The nanoparticle system, described in the Aug. 15 online edition of Science Translational Medicine, could relieve a significant bottleneck in cancer-drug development. Among those potential targets are many considered to be “undruggable,” meaning that the proteins don’t have any pockets where a traditional drug could bind to them.
The new nanoparticles, which deliver short strands of RNA that can shut off a particular gene, may help scientists go after those undruggable proteins.
Within the nanoparticles, strands of RNA are mixed with a protein that further helps them along their journey: When the particles enter a cell, they are encapsulated in membranes known as endosomes. The protein-RNA mixture can cross the endosomal membrane, allowing the particles to get into the cell’s main compartment and start breaking down mRNA.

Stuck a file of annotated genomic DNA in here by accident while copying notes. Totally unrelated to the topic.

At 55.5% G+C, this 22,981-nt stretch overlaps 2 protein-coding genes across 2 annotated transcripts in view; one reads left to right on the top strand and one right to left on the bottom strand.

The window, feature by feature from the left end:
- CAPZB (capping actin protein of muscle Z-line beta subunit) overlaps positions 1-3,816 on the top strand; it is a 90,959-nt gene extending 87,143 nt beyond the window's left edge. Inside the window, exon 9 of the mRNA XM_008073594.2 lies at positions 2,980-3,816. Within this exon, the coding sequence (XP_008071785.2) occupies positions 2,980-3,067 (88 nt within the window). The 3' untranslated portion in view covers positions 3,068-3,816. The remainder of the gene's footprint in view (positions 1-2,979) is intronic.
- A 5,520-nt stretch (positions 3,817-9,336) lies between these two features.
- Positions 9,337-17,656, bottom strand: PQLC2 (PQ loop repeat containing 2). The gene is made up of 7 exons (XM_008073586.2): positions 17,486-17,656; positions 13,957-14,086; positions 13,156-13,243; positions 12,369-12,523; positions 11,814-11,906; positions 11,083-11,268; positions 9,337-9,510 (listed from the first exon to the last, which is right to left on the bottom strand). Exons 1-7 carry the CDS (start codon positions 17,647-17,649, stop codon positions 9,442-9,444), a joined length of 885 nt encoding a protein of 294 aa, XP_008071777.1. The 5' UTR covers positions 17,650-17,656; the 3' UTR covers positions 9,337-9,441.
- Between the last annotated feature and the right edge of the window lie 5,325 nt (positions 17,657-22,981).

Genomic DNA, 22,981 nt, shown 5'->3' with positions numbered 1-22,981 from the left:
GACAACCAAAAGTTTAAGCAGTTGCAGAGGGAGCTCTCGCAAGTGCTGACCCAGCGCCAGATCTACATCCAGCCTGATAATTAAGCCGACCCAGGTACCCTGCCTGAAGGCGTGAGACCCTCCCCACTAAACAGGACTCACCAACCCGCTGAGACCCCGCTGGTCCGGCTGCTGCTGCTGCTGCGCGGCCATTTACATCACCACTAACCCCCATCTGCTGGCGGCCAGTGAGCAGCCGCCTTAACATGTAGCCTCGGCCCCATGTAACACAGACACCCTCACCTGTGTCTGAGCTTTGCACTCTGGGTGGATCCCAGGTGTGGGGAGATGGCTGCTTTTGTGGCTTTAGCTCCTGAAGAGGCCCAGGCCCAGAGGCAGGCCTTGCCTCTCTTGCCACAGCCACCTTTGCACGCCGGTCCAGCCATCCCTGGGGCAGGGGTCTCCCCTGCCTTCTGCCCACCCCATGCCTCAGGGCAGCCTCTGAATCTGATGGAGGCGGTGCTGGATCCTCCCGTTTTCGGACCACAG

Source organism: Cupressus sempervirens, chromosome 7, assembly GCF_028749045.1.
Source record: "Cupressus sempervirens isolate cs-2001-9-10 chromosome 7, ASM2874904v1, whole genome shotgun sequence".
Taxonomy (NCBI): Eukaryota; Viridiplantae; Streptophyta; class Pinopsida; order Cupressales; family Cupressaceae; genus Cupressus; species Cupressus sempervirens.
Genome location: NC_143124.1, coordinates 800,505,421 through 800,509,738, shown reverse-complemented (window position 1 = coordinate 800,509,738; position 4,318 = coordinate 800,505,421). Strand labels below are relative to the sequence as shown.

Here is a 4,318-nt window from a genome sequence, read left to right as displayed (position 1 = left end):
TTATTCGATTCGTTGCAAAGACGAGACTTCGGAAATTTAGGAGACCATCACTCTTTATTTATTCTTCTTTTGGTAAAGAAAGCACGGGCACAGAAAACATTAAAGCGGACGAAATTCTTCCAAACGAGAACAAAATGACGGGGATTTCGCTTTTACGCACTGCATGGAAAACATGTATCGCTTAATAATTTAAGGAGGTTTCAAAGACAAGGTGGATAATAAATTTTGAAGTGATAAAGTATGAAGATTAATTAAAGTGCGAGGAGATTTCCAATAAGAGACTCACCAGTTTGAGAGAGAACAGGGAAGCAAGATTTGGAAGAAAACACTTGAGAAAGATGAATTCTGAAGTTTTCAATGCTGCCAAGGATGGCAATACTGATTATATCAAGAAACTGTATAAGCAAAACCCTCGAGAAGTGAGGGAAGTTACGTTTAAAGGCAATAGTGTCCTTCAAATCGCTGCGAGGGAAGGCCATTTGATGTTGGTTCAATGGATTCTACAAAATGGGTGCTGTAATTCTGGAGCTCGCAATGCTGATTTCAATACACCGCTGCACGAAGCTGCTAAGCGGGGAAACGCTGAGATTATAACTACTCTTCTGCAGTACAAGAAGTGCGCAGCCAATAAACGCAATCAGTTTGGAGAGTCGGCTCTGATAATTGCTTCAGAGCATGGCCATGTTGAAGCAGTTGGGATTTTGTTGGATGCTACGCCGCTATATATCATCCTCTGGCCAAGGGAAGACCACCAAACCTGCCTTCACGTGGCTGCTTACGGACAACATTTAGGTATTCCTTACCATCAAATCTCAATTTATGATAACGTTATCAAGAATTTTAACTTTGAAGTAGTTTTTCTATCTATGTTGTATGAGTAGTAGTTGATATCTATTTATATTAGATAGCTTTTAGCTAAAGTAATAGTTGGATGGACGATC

In a study of mice with ovarian tumors, the researchers found that treatment with the RNAi nanoparticles eliminated most of the tumors.The researchers are now using the particles to test other potential targets for ovarian cancer as well as other types of cancer, including pancreatic cancer.